Catch Some Fall Foliage on These Beautiful Train Rides Across the U.S.
Every autumn, my family used to pile into our minivan and hit the open road from the suburbs of Long Island to my grandparents’ farm in Lancaster, Pennsylvania (yep, Amish Country). I was convinced there was no better way to appreciate the fall foliage, and it was one of my favorite childhood traditions.
Then I grew up and realized that actually planning a road trip totally sucks. Traffic, detours, tolls, speed traps, refueling at questionable highway exit gas stations -- when you really get down to it, that just sounds like work. That’s when I figured, why not leave all the planning to the original masters of cross-country transportation?
Turns out taking a train is way easier: naps, incredible scenery, abundant snacks, a bar car. More than spring and summer, autumn is a cheap time of year to take a trip for the pure scenery of it. From Napa Valley to New England, you can find plenty of rail trails that make for a prime leaf peeping getaway. Bust out your flannel, because these are some of the best (and most affordable) routes across America to explore this autumn.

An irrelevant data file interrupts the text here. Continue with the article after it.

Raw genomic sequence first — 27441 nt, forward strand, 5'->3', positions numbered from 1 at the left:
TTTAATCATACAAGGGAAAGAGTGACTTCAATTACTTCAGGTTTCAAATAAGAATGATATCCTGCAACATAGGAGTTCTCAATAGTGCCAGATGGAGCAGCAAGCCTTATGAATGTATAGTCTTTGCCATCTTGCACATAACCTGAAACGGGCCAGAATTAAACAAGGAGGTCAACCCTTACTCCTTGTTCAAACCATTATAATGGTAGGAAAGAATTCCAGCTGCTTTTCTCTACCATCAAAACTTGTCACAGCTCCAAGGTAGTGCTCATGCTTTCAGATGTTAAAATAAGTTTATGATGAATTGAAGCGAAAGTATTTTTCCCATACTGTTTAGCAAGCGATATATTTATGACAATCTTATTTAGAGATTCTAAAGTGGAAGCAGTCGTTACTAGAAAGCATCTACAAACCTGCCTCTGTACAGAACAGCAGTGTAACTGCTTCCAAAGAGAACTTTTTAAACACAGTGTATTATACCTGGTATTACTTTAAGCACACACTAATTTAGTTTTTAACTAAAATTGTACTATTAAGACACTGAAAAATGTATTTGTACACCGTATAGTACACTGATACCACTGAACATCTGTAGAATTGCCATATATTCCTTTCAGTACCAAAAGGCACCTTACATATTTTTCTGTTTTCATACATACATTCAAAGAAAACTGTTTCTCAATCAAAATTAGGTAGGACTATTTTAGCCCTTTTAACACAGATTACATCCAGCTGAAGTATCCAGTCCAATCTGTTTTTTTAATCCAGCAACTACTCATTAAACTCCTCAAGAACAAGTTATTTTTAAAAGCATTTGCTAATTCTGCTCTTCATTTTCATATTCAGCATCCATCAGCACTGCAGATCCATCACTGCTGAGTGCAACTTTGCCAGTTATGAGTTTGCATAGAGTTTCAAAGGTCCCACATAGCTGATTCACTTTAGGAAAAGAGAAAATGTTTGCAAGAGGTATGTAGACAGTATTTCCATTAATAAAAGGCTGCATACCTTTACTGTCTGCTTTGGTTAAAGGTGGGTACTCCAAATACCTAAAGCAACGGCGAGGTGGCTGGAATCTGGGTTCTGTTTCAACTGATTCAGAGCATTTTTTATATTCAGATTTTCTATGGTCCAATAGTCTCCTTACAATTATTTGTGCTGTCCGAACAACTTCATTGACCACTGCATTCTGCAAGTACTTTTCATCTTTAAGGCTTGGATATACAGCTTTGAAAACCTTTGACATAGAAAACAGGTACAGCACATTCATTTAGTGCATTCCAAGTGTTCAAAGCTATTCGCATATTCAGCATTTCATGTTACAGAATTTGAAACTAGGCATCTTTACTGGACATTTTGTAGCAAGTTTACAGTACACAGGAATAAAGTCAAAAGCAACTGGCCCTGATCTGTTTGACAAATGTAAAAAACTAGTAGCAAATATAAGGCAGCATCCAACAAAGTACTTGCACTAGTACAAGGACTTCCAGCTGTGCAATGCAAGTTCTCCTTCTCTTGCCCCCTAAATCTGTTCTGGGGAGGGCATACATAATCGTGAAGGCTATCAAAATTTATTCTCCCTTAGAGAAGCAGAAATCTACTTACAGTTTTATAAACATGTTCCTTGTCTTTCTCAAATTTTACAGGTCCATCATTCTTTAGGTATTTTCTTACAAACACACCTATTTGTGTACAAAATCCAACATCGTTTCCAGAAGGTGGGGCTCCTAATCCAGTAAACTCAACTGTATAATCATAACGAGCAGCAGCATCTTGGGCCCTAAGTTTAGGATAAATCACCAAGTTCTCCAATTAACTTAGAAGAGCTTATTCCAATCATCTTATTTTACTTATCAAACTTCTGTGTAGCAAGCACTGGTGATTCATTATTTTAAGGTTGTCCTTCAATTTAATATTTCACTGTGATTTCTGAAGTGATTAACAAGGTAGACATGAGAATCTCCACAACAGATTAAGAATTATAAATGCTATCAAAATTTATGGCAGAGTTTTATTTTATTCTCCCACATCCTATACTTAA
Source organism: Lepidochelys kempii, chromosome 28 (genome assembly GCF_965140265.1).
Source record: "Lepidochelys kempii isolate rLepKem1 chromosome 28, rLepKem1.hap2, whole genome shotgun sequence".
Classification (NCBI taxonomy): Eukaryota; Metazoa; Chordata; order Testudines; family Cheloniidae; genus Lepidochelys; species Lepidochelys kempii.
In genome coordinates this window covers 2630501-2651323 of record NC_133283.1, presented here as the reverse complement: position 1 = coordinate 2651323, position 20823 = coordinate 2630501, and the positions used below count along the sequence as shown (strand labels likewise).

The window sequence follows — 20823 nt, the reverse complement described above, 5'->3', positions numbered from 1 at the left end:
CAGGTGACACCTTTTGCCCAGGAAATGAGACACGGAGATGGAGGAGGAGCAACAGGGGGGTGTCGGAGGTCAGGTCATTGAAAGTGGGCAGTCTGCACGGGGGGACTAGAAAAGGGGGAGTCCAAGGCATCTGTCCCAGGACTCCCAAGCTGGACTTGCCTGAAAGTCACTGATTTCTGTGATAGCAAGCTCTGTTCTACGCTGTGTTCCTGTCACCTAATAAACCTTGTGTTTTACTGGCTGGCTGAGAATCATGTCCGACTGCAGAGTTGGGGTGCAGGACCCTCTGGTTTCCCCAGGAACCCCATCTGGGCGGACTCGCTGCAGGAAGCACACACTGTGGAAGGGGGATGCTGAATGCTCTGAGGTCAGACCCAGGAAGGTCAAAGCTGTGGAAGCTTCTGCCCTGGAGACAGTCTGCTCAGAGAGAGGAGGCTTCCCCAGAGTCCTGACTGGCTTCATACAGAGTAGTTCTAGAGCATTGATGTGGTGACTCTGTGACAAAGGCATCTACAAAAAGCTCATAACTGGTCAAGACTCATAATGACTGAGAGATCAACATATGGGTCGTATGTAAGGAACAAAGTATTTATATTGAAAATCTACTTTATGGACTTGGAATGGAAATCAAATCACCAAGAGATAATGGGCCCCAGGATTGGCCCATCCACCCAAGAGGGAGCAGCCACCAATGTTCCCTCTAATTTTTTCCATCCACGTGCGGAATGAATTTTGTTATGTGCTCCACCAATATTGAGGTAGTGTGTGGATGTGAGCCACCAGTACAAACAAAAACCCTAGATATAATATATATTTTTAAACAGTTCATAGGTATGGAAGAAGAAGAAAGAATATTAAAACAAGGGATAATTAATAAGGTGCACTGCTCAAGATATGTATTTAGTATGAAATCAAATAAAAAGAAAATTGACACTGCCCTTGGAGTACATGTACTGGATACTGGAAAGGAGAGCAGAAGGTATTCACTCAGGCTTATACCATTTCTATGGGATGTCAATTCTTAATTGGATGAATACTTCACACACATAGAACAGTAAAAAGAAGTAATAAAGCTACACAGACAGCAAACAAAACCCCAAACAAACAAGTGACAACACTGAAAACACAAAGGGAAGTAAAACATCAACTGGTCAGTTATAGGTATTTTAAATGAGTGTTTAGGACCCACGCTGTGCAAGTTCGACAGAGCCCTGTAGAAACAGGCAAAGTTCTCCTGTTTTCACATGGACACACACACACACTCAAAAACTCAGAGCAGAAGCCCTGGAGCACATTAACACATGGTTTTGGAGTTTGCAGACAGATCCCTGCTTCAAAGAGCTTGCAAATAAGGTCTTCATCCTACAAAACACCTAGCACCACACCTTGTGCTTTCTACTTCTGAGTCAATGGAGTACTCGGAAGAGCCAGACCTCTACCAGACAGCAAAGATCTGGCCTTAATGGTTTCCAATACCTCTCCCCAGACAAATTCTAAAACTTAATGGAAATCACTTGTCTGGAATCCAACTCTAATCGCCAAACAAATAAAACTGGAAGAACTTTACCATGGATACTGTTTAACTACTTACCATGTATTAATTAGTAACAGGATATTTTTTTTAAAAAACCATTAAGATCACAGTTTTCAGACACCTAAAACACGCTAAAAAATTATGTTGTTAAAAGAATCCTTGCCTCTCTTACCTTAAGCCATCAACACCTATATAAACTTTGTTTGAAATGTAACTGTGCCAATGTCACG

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Bryson City, North Carolina
Tickets start at $51
Every year North Carolina puts on an epic, highly underrated display along the Tuckasegee River shoreline, peppered with buttery gold, burnt sienna, and deep crimson. The Great Smoky Mountain Railroad’s 32-mile route is impressive on its own, but be sure to pop into one of the open-air gondola cars for the ride’s best overlooks. This trip also includes a countryside stop in the super cute village of Dillsboro, home to more than 50 shops, inns, and restaurants. Book the excursion aboard their modern diesel train, or go the purist route and request their vintage steam engine locomotive.